Maximizing grandparents' gifts toward college financial planning Article added by Robert Link on May 20, 2013
Deerfield Beach, FL
Joined: March 23, 2011
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Using life insurance and/or annuities, advisors can effectively assist in directing families toward accounts that provide no assessment of the grandparents' gift monies. This places the families in the best position to receive the maximum amount of college financial assistance possible.
Many parents of high school students are losing jobs, going longer than ever before between jobs, or are simply unable to find work of any kind in this still very difficult U.S. job market. Financial contributions to college funding from grandparents are now often a financial necessity rather than just nice, extra student spending money, as they once were.
Parents who never thought they would want or actually need to apply for financial college aid are now doing just that. Many parents have little or no clue as to how monies from grandparents, both past and present, will affect their bottom-line college expenses.
Many grandparents send their grandchildren generous checks for birthdays, holidays, or good report cards, instructing both the parents and their grandchildren that this is money to be used later for college. These checks tend to become larger in many cases when the children are in high school, and the college years are looming. Parents of high school students are often so caught up in their own financial struggles and attempts to save and plan for college that they just deposit these checks into an account in their
child’s name, never thinking of the crucial need for scrutinizing and allocating these funds, just as they would their own personal funds they are earmarking for college.
With a hefty 20 percent of the child’s assets counted as resources by colleges, having monies directly in the child’s name is a tremendous disadvantage that will reduce the amount of college financial aid awarded to the family. Armed with knowledge about this common pitfall, parents can proactively move funds that were previously placed in their children’s names.
There is another common gift-giving method (and mistake) many grandparents make once their grandchildren are already enrolled in college. Many grandparents love to write checks directly to their grandchild’s college, feeling very proud and more in control of the direct financial assistance they want to provide for their grandchildren.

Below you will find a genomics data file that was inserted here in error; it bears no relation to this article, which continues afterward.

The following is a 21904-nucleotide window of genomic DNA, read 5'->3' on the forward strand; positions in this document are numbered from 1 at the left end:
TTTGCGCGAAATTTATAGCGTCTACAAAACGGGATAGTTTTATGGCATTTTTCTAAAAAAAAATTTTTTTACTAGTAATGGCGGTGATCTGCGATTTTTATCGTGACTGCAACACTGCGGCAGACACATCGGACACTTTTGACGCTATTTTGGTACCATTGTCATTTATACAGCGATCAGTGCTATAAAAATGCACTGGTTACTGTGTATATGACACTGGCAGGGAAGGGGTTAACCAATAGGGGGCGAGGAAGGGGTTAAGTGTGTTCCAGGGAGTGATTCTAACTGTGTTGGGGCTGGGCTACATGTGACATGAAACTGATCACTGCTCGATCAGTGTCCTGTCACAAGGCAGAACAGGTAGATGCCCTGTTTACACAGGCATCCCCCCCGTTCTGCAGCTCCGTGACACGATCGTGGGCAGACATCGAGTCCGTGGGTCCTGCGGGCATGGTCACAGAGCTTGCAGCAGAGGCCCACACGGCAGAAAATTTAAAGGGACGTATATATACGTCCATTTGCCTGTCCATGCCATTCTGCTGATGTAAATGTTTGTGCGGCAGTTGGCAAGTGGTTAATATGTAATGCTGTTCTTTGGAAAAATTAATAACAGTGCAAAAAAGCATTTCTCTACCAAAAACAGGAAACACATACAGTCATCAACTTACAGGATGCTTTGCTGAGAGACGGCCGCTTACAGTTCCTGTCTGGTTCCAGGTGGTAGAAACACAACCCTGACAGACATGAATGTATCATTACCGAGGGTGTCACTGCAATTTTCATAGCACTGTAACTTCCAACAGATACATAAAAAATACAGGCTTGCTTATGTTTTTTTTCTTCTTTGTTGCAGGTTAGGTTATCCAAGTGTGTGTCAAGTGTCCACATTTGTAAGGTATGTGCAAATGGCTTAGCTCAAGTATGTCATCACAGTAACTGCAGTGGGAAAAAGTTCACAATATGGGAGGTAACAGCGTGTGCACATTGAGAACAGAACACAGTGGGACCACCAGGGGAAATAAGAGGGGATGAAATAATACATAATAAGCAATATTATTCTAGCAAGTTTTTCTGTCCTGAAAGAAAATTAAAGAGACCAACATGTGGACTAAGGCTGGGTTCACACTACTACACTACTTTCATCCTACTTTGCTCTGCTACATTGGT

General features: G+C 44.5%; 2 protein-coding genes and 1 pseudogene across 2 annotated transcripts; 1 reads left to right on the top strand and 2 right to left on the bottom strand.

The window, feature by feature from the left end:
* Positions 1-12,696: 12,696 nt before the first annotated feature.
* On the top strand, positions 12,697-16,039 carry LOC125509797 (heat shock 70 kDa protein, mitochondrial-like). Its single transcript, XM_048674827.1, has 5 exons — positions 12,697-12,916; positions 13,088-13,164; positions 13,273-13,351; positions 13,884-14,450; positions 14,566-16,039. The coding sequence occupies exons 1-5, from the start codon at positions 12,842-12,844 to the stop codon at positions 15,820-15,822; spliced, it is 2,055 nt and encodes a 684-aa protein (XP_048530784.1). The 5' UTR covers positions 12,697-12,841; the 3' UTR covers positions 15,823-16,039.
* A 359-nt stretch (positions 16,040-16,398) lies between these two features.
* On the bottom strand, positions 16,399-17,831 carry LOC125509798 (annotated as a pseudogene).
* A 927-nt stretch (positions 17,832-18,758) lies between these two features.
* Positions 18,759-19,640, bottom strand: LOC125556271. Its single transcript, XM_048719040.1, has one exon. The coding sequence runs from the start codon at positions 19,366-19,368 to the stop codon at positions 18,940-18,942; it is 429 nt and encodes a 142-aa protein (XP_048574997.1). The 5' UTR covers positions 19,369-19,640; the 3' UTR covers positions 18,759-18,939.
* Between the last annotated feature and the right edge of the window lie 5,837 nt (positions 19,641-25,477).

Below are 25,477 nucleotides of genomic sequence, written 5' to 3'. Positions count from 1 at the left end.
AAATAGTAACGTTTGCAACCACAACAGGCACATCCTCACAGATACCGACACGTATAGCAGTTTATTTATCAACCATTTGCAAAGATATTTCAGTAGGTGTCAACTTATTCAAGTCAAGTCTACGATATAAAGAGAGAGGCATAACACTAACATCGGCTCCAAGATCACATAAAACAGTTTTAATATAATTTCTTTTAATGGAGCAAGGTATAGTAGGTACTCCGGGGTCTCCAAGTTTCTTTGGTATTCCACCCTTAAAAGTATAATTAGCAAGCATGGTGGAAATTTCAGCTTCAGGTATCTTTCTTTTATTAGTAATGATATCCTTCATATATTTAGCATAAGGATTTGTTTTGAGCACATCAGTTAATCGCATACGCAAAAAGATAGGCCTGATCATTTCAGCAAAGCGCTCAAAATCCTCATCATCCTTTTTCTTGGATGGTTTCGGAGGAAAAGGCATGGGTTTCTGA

Grandparents want to feel loved and needed in their advancing years. Many times, as people get older they can experience a form of memory loss. It is important to remind grandparents repeatedly that sending checks directly to the colleges is the wrong way to provide maximum financial assistance. Checks written directly to the college are
counted as untaxed income to the child. This can reduce financial aid eligibility for the student by 50 cents on the dollar .
Grandparents who make those gift checks payable to the parent’s name have taken a step in the right direction; however, even those monies are assessed at 5.65 percent when applying for college financial aid. Using life insurance and/or annuities, advisors can effectively assist in directing families toward accounts that provide no assessment of the grandparents' gift monies. This places the families in the best position to receive the maximum amount of college financial assistance possible.
The subject of college planning monies from grandparents is often nothing more than a side topic, discussed by financial
advisors and parents only when questions arise. However, this topic should be discussed with all parents of college-bound high school students. In our prevailing economic times, many college students would not be in college at all without the generous financial help provided by their
loving grandparents. There is no greater thank you to the grandparents than for these funds to be used to their maximum potential.
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